Rep. Marjorie Taylor Greene (R-Ga.) mentioned Tuesday she didn’t need her workers educated after Centers for Disease Control and Prevention Director Rochelle Walensky supplied to make clear the reporting process on COVID-19 vaccines for Greene’s staff. (Watch the video beneath.)
It was mainly an interrogation supposed to humiliate Walensky in entrance of a House committee. The anti-vaxx lawmaker interpreted information from the Vaccine Adverse Event Reporting System, or VAERS, to baselessly counsel that an inordinate quantity of Americans died from the photographs, and suffered miscarriages and stillbirths.
Greene blathered on about vaccine makers Pfizer and Moderna reaping fortunes. She facetiously requested Walensky, who leaves her put up on the finish of the month, if she deliberate to affix the board of both firm “because you’ve done one hell of a job at making sure that they’ve made a lot of money.”
Walensky stored her cool, noting that she couldn’t deal with the economics of the vaccines as a result of the CDC didn’t buy them. But she did need to make clear VAERS. Walensky mentioned the information consists of any antagonistic occasion that occurred to somebody after they obtained a vaccine. That consists of being hit by a truck.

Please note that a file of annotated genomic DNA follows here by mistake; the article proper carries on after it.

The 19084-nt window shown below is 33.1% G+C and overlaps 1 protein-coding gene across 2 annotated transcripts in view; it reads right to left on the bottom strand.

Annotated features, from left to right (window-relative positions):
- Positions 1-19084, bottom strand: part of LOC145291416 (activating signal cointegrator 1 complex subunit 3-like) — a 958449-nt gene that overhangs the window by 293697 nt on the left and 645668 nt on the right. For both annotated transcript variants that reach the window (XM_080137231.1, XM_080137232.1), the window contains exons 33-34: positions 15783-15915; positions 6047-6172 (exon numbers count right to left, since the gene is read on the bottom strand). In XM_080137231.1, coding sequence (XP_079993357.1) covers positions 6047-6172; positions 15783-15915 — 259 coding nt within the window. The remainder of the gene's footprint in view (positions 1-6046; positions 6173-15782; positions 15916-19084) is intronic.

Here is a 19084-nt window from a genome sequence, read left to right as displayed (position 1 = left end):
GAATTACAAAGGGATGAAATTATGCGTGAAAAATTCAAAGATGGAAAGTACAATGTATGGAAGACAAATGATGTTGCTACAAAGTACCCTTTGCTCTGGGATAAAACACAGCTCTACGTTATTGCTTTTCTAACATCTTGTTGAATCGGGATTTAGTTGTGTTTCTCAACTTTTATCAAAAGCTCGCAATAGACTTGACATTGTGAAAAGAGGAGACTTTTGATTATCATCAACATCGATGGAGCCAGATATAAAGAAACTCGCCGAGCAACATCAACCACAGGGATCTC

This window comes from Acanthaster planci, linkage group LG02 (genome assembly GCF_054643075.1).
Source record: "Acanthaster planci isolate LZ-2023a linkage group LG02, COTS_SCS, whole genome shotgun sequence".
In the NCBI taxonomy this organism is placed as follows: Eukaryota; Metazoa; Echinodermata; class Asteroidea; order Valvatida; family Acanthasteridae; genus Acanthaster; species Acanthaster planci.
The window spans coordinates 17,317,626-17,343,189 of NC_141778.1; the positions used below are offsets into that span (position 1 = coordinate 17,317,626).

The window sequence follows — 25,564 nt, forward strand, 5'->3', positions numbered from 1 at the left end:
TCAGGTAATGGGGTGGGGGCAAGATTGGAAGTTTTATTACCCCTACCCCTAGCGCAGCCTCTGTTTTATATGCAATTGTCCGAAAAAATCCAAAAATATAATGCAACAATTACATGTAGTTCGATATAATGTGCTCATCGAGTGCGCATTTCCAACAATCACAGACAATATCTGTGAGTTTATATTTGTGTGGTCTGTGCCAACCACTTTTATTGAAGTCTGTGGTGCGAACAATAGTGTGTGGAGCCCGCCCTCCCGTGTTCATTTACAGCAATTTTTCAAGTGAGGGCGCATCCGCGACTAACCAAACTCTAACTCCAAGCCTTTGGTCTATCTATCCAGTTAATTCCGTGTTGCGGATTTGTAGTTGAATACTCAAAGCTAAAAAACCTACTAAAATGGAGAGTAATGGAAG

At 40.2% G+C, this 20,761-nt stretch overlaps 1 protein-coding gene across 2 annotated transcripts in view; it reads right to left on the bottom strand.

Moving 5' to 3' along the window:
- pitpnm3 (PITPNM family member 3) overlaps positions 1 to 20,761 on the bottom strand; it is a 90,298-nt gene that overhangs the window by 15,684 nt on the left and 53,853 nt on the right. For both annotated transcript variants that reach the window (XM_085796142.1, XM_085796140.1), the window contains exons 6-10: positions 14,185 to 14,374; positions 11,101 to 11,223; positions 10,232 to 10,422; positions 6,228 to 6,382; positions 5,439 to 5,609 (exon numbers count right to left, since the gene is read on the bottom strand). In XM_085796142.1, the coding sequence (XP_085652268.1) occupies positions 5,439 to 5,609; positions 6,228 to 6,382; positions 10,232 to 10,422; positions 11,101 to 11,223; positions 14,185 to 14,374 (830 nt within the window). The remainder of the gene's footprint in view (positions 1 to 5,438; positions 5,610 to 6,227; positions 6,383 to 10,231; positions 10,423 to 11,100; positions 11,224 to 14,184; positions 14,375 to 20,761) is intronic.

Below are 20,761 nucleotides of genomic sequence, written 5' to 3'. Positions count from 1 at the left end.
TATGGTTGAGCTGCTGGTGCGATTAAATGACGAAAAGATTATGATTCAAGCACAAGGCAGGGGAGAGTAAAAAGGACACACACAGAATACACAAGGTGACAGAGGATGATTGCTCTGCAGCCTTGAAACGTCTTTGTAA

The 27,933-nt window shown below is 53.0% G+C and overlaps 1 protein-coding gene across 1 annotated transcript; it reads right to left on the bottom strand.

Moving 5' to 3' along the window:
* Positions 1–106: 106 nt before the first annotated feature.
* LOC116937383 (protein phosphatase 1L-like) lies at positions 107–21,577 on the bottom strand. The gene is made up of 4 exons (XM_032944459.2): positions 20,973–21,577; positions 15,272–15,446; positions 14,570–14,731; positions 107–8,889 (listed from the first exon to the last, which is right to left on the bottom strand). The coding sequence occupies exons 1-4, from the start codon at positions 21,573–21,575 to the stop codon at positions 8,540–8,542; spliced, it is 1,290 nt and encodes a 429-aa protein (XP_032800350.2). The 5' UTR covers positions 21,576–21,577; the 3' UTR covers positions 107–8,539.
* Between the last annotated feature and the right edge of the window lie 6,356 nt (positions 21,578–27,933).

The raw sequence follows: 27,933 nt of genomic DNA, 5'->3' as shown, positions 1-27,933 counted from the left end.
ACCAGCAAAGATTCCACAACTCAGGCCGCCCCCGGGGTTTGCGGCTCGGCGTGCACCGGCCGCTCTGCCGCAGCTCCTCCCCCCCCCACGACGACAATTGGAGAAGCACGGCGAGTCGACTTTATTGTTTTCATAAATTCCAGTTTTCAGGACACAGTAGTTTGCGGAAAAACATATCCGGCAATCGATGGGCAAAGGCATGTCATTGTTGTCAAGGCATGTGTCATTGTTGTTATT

“You did nothing about that and continue to push vaccines,” Greene mentioned. “That’s what the American people care about.”
“We review all of the things that come into the Vaccine Adverse Event Reporting System. I’d be happy to have our staff educate your staff on the matter,” Walensky replied.
“I don’t want my staff educated,” Greene snapped. “You should educate the American people about what you’ve done of 1.5 million reports because they feel like you’ve done nothing and continue to say ‘safe and effective.’”
Walensky concluded with a smile: “Maybe I will just close by saying I don’t have plans after I, uh, step down. Thank you.”
Walensky introduced her resignation in May, saying the waning of the pandemic was time for a transition. Her final day might be June 30.
After greater than 670 million doses for the reason that photographs turned accessible in December 2020, “the good news is that vaccines are still expected to be effective at preventing severe disease, hospitalization, and death from COVID-19,” Yale Medicine wrote in May.